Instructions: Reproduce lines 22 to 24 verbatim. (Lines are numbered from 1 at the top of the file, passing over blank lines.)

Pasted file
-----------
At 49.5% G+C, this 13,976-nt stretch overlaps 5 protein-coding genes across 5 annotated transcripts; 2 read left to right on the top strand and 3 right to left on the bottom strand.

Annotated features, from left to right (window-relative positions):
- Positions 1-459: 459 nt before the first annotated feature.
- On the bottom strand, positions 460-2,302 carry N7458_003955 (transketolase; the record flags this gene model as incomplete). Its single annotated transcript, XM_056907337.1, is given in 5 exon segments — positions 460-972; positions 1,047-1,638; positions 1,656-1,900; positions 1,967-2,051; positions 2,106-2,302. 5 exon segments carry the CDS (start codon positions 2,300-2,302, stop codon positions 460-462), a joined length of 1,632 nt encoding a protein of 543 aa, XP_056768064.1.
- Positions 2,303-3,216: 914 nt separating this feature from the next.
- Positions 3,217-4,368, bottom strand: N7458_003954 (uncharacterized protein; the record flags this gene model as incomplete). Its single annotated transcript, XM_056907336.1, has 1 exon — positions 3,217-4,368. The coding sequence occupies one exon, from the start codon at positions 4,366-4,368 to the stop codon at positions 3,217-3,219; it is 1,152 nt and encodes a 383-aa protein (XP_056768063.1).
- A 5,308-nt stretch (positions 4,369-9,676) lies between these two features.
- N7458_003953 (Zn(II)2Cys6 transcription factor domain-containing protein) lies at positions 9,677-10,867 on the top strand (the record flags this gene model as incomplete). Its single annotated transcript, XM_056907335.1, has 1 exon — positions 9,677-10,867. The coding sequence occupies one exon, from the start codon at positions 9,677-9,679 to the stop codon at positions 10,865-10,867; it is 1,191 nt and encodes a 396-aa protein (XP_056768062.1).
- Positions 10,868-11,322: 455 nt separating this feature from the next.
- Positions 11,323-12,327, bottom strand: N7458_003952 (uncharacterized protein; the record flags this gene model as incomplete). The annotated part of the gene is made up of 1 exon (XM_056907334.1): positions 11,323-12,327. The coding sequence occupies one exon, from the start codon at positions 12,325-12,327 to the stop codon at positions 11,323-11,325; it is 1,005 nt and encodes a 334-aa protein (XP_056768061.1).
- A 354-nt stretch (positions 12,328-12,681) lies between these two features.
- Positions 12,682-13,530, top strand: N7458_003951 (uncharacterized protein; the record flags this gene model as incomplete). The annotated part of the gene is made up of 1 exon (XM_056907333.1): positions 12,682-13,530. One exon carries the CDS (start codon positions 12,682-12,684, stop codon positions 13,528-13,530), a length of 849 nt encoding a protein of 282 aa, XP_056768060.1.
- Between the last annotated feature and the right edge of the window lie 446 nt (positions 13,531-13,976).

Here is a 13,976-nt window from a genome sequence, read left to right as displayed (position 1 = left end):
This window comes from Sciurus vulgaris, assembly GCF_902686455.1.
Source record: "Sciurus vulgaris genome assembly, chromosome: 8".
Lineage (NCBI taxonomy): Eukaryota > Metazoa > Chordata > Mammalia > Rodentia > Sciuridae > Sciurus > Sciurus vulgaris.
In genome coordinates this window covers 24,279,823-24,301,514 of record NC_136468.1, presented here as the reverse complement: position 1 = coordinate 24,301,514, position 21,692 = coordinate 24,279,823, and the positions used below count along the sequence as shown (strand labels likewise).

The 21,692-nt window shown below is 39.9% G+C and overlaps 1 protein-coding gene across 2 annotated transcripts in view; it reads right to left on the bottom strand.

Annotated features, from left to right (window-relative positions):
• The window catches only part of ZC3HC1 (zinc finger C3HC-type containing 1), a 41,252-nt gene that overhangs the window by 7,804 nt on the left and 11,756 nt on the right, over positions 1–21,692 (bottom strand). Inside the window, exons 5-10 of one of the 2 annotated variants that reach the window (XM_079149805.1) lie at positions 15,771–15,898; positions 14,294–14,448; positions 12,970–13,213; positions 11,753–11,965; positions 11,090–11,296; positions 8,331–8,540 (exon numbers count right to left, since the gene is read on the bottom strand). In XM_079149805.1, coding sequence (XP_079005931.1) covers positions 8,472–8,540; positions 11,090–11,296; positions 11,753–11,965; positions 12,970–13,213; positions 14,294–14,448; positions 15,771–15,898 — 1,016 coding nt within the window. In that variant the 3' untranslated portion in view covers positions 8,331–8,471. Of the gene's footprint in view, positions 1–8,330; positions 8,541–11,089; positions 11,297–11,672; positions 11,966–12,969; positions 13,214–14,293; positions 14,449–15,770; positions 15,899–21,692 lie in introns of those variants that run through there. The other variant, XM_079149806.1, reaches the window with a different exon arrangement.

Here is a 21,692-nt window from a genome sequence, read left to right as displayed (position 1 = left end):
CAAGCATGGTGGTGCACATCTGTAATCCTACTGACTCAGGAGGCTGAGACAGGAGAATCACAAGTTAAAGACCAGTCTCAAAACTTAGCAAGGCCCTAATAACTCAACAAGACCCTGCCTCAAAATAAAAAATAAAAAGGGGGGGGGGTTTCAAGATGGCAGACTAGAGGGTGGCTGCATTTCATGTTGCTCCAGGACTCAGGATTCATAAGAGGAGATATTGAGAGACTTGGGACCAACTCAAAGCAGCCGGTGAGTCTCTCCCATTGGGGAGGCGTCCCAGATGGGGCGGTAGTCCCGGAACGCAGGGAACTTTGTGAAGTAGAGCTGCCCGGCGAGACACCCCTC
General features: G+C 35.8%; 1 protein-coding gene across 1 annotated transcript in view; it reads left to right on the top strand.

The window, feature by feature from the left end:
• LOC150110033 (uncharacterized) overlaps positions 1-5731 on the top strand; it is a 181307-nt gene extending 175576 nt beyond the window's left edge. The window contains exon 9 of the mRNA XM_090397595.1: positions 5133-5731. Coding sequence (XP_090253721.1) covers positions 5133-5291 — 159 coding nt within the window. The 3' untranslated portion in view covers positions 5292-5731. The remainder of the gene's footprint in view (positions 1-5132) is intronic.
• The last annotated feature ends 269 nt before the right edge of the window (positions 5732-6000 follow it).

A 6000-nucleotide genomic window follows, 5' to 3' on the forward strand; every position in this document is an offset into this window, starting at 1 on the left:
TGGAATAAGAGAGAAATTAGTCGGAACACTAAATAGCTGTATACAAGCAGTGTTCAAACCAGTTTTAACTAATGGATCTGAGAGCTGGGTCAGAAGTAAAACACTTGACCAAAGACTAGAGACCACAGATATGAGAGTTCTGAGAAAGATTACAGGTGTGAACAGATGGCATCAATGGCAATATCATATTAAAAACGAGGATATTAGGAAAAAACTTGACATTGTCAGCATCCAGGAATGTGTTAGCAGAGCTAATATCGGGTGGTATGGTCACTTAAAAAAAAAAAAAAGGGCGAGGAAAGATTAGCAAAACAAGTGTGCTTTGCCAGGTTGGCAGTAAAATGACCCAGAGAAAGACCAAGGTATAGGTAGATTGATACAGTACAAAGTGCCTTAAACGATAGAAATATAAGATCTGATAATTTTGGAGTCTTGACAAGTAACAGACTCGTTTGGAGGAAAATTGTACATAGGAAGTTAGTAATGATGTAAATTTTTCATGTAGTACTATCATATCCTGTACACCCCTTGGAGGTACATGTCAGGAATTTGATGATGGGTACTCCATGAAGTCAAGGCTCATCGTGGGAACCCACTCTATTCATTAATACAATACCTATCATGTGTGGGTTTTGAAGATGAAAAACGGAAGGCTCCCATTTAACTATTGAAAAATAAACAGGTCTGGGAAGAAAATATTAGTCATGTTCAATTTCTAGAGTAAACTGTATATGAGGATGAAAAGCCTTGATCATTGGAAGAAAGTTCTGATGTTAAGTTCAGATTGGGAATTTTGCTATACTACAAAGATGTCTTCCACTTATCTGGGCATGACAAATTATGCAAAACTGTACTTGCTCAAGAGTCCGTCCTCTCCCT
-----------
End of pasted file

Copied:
Here is a 21,692-nt window from a genome sequence, read left to right as displayed (position 1 = left end):
CAAGCATGGTGGTGCACATCTGTAATCCTACTGACTCAGGAGGCTGAGACAGGAGAATCACAAGTTAAAGACCAGTCTCAAAACTTAGCAAGGCCCTAATAACTCAACAAGACCCTGCCTCAAAATAAAAAATAAAAAGGGGGGGGGGTTTCAAGATGGCAGACTAGAGGGTGGCTGCATTTCATGTTGCTCCAGGACTCAGGATTCATAAGAGGAGATATTGAGAGACTTGGGACCAACTCAAAGCAGCCGGTGAGTCTCTCCCATTGGGGAGGCGTCCCAGATGGGGCGGTAGTCCCGGAACGCAGGGAACTTTGTGAAGTAGAGCTGCCCGGCGAGACACCCCTC
General features: G+C 35.8%; 1 protein-coding gene across 1 annotated transcript in view; it reads left to right on the top strand.